Tuesday, October 30, 2018

Step-by-Step Sketch - Mission San Juan Capistrano

My how time flies! It's been almost a month since I returned from gallivanting around Sicily and England, and I've been longing to share some pictures with you and work on finishing up my travel journal, but I've had to put all that on hold while I put the finishing touches on the two classes I'll be teaching in San Clemente, California, in a few days.

I wanted to get back in touch though, so I thought I'd give you a preview of one of the projects I'll be doing with the students in my two-day "Sketch Your World" plein air sketching workshop. We'll be visiting Mission San Juan Capistrano the first day, and our warm-up project will be an elongated sketch that captures a slice of a scene at the mission. I've dubbed this a "Stacked Layers" sketch.

Ink & watercolor in a 10 x 7 Handbook Field Watercolor Journal. Each sketch measures 1-3/4" x 3-3/4".

For this example, I did three line drawings on a page in my 10" x 7" Handbook Field Watercolor Journal using reference photos. Each box measures only 1-3/4" x 3-3/4", but the students in class will draw a single larger rectangular sketch. The idea is to draw the layers of the scene, starting with the foreground and gradually moving back through the mid-ground and background to the sky, stacking one layer above and behind another.


If you look at the full view of the completed sketch at the top of this post, you'll notice that I kept the layout simple and left plenty of white space around the boxes. This helped to focus attention on the miniature sketches.

After the ink drawing was completed, I painted the sky wet-in-wet using American Journey's Sky Blue. I kept the look of the sky consistent across the three sketches to unify them.


Next, I began painting the sunny base washes on the architectural elements using mixtures of Yellow Ochre, Burnt Umber, Burnt Sienna, and Getz Gray (American Journey).


Then I painted the lightest values on the flowers. These blocks of color act as placeholders, reminding me where not to put green in the next step. I also painted a violet shadow on the brick arch and masked out some poppies in the mid-ground of the sketch on the right.


Time for the green! Light values were brushed onto dry paper first, then darker values were dropped in here and there and allowed to blend a bit.


Next, I added texture to the buildings by brushing on tans, browns, and grays to suggest stone, brick and a stucco/brick combination. I also added color to the bells and fountain in the center sketch.


To give depth to the foliage, medium and dark values were added.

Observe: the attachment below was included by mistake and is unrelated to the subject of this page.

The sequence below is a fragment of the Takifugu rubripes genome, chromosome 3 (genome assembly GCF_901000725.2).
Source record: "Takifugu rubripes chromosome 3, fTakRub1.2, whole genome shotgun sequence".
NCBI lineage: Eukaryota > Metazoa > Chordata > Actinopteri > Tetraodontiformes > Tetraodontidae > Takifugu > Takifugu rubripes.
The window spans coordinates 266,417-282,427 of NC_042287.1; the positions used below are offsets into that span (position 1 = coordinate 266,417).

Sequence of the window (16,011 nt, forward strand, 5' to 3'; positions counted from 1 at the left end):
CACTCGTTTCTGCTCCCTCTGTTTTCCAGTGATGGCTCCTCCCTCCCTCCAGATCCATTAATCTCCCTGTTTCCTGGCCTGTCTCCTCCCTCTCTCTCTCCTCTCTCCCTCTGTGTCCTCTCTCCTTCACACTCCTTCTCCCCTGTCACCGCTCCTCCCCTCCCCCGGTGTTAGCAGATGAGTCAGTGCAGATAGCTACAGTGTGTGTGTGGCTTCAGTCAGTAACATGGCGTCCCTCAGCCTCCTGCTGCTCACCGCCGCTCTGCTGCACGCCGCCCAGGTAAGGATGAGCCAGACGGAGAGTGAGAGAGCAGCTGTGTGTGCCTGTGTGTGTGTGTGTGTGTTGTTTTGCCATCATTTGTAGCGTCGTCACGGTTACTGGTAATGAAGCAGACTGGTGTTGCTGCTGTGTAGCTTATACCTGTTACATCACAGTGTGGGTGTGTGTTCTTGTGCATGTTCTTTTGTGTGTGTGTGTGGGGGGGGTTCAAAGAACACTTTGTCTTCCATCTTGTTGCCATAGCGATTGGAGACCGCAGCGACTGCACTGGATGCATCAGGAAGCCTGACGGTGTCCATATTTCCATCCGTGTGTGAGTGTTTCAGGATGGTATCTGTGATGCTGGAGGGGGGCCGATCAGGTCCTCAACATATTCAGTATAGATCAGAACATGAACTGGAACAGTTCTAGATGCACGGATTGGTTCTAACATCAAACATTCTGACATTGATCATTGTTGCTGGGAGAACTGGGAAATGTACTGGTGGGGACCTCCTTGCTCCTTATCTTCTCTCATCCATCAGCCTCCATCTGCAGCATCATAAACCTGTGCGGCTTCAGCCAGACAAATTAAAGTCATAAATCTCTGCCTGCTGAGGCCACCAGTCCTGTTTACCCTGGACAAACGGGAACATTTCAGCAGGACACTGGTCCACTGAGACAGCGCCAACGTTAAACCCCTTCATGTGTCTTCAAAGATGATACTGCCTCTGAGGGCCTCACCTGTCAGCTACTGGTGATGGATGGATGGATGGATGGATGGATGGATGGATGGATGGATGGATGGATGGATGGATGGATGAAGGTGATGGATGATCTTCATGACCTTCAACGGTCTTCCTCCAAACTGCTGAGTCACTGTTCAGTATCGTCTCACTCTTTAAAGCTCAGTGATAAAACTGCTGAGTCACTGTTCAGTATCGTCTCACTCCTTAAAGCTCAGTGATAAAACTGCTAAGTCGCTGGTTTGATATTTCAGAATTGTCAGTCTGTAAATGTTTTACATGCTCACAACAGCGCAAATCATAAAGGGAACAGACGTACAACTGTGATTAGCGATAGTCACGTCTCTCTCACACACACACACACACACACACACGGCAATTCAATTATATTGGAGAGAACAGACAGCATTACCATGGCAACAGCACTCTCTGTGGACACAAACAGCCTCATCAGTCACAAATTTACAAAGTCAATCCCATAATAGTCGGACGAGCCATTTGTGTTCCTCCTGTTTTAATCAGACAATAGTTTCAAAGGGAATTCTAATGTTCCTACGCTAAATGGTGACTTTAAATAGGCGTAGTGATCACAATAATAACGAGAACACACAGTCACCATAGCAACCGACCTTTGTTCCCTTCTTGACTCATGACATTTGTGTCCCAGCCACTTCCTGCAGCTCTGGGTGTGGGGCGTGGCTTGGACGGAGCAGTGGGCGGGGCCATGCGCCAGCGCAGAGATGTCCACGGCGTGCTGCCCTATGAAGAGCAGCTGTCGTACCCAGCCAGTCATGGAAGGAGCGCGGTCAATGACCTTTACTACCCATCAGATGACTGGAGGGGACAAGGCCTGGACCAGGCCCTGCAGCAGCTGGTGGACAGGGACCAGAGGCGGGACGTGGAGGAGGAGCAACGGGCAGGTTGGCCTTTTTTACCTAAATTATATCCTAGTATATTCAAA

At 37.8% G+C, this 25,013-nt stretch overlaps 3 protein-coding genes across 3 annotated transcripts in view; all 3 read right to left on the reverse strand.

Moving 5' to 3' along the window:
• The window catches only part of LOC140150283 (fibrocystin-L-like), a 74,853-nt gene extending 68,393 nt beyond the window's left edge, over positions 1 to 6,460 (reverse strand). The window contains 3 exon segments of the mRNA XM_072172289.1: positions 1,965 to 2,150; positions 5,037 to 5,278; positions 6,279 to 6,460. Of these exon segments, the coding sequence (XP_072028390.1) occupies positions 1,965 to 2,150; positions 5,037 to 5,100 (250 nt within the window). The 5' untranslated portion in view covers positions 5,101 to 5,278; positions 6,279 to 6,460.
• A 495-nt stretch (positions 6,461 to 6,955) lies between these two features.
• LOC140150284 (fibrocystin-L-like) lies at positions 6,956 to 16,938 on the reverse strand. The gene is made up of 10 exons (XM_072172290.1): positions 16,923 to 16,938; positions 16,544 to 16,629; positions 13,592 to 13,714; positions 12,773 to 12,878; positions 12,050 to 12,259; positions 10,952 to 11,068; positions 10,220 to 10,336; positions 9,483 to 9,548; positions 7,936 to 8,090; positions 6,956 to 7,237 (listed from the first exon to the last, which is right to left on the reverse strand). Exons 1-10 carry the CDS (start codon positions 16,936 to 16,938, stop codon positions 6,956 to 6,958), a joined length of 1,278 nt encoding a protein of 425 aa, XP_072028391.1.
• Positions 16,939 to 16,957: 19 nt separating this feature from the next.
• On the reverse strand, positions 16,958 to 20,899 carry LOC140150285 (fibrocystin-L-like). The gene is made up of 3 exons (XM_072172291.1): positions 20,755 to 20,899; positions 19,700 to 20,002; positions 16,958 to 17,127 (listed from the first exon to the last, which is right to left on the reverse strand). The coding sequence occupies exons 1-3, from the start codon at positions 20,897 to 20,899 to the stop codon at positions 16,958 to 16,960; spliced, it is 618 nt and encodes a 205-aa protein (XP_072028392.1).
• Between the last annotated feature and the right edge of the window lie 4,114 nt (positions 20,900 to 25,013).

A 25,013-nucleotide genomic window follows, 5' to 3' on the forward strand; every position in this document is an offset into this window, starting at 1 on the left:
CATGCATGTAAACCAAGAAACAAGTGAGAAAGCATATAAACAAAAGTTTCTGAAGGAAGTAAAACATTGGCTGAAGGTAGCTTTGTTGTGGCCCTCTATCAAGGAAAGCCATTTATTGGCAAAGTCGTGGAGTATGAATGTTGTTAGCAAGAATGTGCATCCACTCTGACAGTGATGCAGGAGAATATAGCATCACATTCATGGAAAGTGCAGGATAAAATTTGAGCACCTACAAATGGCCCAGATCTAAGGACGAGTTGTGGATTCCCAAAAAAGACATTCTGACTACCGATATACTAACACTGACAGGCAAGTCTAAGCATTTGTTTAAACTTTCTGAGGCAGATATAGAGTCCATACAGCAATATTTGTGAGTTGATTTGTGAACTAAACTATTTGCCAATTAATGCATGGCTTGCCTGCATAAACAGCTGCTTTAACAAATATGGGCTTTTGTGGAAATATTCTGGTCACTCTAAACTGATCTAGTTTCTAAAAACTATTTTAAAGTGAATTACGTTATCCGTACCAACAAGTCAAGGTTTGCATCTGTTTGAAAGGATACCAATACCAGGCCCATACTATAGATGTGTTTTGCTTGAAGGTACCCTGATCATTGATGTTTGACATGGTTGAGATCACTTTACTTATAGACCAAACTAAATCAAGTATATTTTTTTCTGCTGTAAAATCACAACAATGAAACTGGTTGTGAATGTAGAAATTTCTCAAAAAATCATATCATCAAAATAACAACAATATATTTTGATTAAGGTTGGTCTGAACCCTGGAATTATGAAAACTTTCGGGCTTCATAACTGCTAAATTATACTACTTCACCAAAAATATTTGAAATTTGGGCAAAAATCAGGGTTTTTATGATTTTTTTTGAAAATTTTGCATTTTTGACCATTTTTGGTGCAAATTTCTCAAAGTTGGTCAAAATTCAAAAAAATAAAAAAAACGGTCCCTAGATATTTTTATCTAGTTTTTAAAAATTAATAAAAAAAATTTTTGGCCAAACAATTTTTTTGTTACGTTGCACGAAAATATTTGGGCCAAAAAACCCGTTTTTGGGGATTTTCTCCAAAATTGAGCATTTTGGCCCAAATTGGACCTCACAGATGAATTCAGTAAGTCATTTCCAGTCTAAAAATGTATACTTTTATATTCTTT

The deeper greens were mixed using Sap Green as a base, modified by adding Burnt Umber, Burnt Sienna, Ultramarine Blue, or Payne's Gray.


Varying the hues of the greens helped to distinguish one mass of foliage from another.


After I finished painting the green foliage, I removed the masking from the middle-ground flowers in the sketch shown above and gave them a base wash of muted salmon pink.

The final step was to give the flowers form and depth by adding medium and dark values.


I'm always amazed at how those darks make a sketch come alive.


To paint these darker values, I mixed concentrated color using the same pigments I had used for the base washes. To deepen the color even further, I sometimes added Ultramarine Blue (for the purples) and Alizarin Crimson, Quinacridone Magenta, or a bit of Payne's Gray (for the reds).


One final touch was needed - some bubbling water in the fountain! For that I brushed on white gouache straight from the tube and tinted it with a few strokes of blue-gray watercolor.


Here's my little sketch, all finished...


...or is it? I still may add some color to the lettering, or maybe a simple stroke of paint above and/or below the lettering. I think I'll discuss the possibilities with my students at the mission. Will sixteen heads be better than one? We'll see. :)

Why not give a "stacked layers" sketch a try? Pick a scene and capture just a slice of it, like you're peering through a keyhole. A single sketch would be perfect in a vertical format sketchbook. It's a great way to capture the essentials of a scene in a dynamic and efficient way.


4 comments:

  1. This is wonderful!! We used to live in SoCal and our kids are still there. The mission wasn’t far from our home in Irvine. Thanks for sharung this!!

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  2. I am one of the sixteen and it was fun to get a preview. See you Friday.

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  3. Leslie, thanks for sharing your step by step process. Great little sketches!

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